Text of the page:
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Philippine Bourse Agrees to Pursue Debt Exchange Merger

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May 21 (Bloomberg) -- The Philippine Stock Exchange Inc. agreed with the nation’s bankers association and Singapore Exchange Ltd. to pursue a combination of the country’s equities and bonds exchanges.

The Philippine exchange signed a “basic memorandum of agreement” to merge with the debt exchange, President Hans Sicat said yesterday in Manila. The bourse, Singapore Exchange and the Bankers Association of the Philippines hold 65 percent of the Philippine Dealing System Holdings Corp., owner of the bond exchange and a securities depository.

“We agreed to work together and figure out how we consolidate both exchanges,” Sicat said in an interview. “We will still work out the details.” The transaction will probably be completed this year, and the full operational merger will take another year, Sicat said.

Finance Secretary Cesar Purisima has supported a combination to deepen the nation’s financial market. A union would have bonds traded on the stock exchange, bourse Chairman Jose Pardo said in July 2011 when he first mentioned a possible merger. The combination will help Sicat fulfill a goal of expanding the financial products traded on the bourse in the next 12 months.

“A merger is definitely positive for capital market development and will generate gains for both equities and bonds trading,” said Paul Joseph Garcia, who helps manage the equivalent of $18 billion at BPI Asset Management Inc. in Manila. “This will make bond prices more accessible and transparent because the stock exchange’s platform has a broader reach and access to more individual investors.”

‘One Roof’

“This combination will make our stock exchange similar with other mature exchanges, which have both fixed and equity products under one roof,” Sicat said. “The integration of the depositary will also strengthen the exchange’s structure and allow it to introduce other products and services.”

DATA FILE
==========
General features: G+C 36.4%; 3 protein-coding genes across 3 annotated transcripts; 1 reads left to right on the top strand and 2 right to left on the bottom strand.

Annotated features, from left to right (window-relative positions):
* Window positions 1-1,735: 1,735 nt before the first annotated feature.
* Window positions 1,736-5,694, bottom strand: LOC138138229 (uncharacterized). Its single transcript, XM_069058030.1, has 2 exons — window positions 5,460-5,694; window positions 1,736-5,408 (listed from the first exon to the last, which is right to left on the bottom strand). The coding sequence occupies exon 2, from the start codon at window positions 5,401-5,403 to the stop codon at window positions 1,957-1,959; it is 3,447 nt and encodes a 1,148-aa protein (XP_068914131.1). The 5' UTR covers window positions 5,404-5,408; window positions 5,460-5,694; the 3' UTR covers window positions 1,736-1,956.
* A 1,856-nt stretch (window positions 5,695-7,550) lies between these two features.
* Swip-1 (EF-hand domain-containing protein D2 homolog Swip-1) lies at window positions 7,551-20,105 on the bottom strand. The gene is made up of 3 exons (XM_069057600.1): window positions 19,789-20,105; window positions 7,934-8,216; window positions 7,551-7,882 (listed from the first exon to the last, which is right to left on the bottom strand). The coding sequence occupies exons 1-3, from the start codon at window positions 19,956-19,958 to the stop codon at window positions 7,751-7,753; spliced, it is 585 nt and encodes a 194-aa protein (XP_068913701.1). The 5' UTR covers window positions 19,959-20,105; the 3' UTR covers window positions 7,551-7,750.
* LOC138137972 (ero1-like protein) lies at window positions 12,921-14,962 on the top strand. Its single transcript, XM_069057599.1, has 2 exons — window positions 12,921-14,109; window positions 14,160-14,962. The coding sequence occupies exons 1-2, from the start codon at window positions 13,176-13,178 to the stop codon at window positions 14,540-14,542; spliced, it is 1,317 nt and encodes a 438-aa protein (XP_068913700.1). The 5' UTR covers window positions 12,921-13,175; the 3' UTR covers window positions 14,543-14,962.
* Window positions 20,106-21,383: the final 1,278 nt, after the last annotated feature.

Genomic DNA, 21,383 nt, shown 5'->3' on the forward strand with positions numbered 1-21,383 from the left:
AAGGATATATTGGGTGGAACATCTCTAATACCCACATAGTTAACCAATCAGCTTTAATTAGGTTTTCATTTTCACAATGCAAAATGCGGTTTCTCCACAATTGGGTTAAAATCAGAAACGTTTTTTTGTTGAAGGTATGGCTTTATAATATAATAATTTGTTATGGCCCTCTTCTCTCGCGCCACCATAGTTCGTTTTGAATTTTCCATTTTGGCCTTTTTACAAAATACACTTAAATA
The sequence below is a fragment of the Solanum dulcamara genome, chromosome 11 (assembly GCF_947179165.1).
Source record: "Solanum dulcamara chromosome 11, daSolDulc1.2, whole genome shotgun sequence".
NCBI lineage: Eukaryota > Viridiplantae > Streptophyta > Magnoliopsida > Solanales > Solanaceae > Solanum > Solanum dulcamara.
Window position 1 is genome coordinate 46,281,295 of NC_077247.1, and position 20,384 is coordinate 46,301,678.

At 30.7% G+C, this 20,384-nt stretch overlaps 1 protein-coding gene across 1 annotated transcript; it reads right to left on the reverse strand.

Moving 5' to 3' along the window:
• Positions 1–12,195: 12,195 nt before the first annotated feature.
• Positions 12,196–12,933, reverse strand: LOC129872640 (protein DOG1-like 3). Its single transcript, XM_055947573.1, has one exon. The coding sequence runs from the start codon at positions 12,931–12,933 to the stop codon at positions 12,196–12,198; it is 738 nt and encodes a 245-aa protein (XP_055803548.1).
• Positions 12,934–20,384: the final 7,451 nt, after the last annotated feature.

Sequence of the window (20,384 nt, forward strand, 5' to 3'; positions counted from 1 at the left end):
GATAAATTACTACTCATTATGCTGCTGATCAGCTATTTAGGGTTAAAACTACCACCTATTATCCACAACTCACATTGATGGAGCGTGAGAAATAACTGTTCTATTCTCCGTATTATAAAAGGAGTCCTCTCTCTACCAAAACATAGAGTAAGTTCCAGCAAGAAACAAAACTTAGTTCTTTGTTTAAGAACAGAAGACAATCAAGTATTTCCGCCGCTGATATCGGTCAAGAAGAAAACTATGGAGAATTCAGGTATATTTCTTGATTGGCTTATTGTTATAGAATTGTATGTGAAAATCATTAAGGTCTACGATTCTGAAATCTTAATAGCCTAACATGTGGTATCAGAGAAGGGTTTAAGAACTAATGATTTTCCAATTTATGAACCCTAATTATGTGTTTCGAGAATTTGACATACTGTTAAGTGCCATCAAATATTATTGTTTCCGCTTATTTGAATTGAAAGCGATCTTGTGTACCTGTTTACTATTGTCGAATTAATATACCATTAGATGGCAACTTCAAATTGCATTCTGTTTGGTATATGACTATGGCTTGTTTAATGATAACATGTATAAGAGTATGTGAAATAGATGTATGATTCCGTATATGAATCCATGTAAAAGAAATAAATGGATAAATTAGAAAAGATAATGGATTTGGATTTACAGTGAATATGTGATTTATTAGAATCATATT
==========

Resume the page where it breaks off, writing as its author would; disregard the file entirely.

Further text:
Bond trading would help boost volumes on the Philippine Stock Exchange, which runs the 12th-biggest equity market in the Asia Pacific region. Philippine stock trading averaged $266 million a day this year, about 1 percent of the average in Japan, Asia’s biggest equities market.

“Combining equities and bonds under one exchange is a very good move because the Philippines is really a small market,” said Eusebio Tanco, director at the stock exchange and president of Asian Terminals Inc., a listed company. “The intention here is to really improve trading and create a stronger exchange.”

Merging the two exchanges could help lower costs on fixed-income trading, Bankers Association President Lorenzo Tan said in a statement. The stock exchange will create a Capital Market Surveillance Group to eventually monitor products other than equities, according to the statement.

Rising Profit

The Philippine Stock Exchange posted a 28 percent increase in first-quarter profit to 184.8 million pesos ($4.5 million), according to a regulatory filing. Revenue from service and listing-related fees reached 179.75 million pesos. Trading-related fees amounted to 64.09 million pesos, while it collected 13.78 million pesos in regulatory fees.

Bonds listed in the Philippine Dealing & Exchange Corp. rose 41 percent to 277.5 billion pesos in 2012, Philippine Dealing System President Vicente Castillo said on Feb. 28. Twenty-one corporate debt issues valued at more than 110 billion pesos were listed on the bond exchange last year, 288 percent more than in 2011, he said.

To contact the reporter on this story: Ian Sayson in Manila at

To contact the editor responsible for this story: Darren Boey at

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